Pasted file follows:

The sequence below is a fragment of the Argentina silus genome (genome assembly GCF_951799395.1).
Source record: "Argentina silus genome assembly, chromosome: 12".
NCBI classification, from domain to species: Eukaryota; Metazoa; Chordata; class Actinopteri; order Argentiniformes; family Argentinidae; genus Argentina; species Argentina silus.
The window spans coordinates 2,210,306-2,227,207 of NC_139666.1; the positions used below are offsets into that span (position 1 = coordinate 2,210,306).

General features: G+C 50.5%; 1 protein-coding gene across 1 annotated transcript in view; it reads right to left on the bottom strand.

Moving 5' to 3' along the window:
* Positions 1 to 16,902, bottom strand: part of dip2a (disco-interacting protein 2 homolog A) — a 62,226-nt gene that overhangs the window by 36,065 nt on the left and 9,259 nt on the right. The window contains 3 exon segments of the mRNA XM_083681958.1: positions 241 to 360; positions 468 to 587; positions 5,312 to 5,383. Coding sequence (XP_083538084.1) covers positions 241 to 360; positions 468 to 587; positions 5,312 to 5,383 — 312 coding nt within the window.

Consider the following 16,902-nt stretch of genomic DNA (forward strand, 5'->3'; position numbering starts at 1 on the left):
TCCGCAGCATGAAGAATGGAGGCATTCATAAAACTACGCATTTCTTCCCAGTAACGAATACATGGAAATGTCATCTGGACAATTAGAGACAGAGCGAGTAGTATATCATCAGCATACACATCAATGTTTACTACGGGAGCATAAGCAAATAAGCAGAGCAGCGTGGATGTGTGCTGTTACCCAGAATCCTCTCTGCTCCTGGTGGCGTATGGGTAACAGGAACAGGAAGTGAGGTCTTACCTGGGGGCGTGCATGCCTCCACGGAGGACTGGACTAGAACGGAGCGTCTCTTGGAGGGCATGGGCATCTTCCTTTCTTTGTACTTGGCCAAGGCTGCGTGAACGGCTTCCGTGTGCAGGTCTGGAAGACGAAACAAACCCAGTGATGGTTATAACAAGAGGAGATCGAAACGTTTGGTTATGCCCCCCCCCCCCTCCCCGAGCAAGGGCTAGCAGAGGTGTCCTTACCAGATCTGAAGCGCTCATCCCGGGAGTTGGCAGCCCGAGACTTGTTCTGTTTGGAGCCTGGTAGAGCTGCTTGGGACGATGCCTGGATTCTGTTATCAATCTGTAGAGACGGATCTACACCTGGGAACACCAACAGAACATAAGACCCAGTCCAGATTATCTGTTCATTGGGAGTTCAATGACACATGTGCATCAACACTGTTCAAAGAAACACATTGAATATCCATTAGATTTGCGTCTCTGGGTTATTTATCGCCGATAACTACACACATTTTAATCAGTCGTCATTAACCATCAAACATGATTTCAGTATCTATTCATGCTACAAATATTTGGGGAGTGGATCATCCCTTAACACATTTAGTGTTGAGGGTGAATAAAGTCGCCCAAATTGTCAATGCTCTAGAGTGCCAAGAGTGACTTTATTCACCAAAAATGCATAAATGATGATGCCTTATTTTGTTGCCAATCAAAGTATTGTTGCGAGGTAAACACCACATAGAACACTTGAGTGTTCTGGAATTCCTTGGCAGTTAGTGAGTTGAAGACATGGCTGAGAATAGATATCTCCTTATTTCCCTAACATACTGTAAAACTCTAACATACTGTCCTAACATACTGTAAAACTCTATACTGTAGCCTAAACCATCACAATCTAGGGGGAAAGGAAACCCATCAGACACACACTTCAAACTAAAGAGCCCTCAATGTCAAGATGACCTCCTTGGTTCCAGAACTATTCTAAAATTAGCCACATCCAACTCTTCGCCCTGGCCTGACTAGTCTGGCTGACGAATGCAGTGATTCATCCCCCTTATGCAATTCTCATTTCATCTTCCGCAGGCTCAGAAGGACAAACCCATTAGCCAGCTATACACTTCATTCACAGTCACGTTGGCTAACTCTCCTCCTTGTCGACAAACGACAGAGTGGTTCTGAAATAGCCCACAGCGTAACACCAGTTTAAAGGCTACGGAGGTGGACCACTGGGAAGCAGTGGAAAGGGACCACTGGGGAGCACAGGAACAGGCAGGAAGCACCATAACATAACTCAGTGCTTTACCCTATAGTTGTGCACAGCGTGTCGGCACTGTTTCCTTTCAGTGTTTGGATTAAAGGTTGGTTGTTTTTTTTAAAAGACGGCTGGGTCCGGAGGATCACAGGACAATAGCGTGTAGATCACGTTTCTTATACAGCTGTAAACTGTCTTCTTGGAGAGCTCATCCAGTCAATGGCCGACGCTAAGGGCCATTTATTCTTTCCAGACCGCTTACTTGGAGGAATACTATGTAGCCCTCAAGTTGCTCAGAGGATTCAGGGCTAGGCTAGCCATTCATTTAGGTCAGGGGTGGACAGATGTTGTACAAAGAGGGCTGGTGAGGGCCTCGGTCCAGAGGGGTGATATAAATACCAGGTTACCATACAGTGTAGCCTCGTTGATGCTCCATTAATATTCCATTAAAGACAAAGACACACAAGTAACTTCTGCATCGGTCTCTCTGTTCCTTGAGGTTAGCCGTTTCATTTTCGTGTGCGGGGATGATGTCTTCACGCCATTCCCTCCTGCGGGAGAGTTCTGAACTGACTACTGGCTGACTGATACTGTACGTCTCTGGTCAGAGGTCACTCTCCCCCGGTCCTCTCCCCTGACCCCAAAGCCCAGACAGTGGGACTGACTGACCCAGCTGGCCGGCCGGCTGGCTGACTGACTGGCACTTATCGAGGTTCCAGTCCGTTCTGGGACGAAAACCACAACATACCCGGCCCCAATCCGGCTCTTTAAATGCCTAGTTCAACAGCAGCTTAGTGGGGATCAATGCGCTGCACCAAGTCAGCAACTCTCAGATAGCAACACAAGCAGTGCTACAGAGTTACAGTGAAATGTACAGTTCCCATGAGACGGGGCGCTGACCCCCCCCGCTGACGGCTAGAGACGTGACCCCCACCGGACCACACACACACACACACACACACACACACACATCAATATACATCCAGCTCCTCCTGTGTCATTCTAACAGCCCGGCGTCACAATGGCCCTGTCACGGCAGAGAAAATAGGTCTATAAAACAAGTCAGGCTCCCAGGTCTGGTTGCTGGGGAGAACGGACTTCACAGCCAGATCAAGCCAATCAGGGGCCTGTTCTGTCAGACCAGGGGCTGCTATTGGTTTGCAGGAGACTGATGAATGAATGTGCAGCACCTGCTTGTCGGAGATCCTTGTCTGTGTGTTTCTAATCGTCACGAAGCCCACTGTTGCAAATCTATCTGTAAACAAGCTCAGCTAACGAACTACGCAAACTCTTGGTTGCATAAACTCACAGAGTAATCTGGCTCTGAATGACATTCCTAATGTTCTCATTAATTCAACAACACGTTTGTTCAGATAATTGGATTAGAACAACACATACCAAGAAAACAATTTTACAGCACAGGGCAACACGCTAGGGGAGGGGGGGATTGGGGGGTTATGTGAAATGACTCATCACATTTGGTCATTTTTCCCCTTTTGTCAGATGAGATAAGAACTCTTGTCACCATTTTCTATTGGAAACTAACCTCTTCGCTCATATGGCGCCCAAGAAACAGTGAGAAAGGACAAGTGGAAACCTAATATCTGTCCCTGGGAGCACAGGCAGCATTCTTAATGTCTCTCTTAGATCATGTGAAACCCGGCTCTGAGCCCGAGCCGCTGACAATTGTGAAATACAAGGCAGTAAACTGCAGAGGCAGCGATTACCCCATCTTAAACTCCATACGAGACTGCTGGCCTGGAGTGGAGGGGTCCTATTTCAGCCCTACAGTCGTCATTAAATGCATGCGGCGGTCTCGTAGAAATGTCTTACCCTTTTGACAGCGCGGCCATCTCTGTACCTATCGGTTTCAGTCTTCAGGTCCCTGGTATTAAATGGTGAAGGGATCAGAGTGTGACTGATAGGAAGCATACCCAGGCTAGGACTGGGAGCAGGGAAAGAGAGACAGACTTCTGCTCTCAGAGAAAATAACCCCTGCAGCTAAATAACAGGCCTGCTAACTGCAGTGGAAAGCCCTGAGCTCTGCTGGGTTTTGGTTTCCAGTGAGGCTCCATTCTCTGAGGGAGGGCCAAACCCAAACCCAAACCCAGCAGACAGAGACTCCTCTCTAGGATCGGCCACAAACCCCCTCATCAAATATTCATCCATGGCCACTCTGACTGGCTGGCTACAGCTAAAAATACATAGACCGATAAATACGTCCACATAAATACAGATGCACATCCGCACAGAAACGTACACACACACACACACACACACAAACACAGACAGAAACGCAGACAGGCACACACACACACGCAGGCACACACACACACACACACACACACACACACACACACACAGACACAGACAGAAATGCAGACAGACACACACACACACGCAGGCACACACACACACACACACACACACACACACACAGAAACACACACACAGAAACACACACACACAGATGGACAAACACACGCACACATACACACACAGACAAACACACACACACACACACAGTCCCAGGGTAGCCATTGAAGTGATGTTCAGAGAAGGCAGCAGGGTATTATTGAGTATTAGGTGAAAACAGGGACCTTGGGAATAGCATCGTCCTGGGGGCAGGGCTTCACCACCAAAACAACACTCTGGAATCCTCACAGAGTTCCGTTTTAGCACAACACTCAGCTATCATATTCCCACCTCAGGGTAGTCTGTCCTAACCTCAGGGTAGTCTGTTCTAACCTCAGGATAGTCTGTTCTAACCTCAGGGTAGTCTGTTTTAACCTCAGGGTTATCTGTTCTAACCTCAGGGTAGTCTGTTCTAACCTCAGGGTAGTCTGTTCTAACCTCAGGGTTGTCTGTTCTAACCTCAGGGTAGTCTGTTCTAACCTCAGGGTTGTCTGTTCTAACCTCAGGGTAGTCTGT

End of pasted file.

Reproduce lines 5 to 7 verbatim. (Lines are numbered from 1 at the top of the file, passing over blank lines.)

General features: G+C 50.5%; 1 protein-coding gene across 1 annotated transcript in view; it reads right to left on the bottom strand.

Moving 5' to 3' along the window:
* Positions 1 to 16,902, bottom strand: part of dip2a (disco-interacting protein 2 homolog A) — a 62,226-nt gene that overhangs the window by 36,065 nt on the left and 9,259 nt on the right. The window contains 3 exon segments of the mRNA XM_083681958.1: positions 241 to 360; positions 468 to 587; positions 5,312 to 5,383. Coding sequence (XP_083538084.1) covers positions 241 to 360; positions 468 to 587; positions 5,312 to 5,383 — 312 coding nt within the window.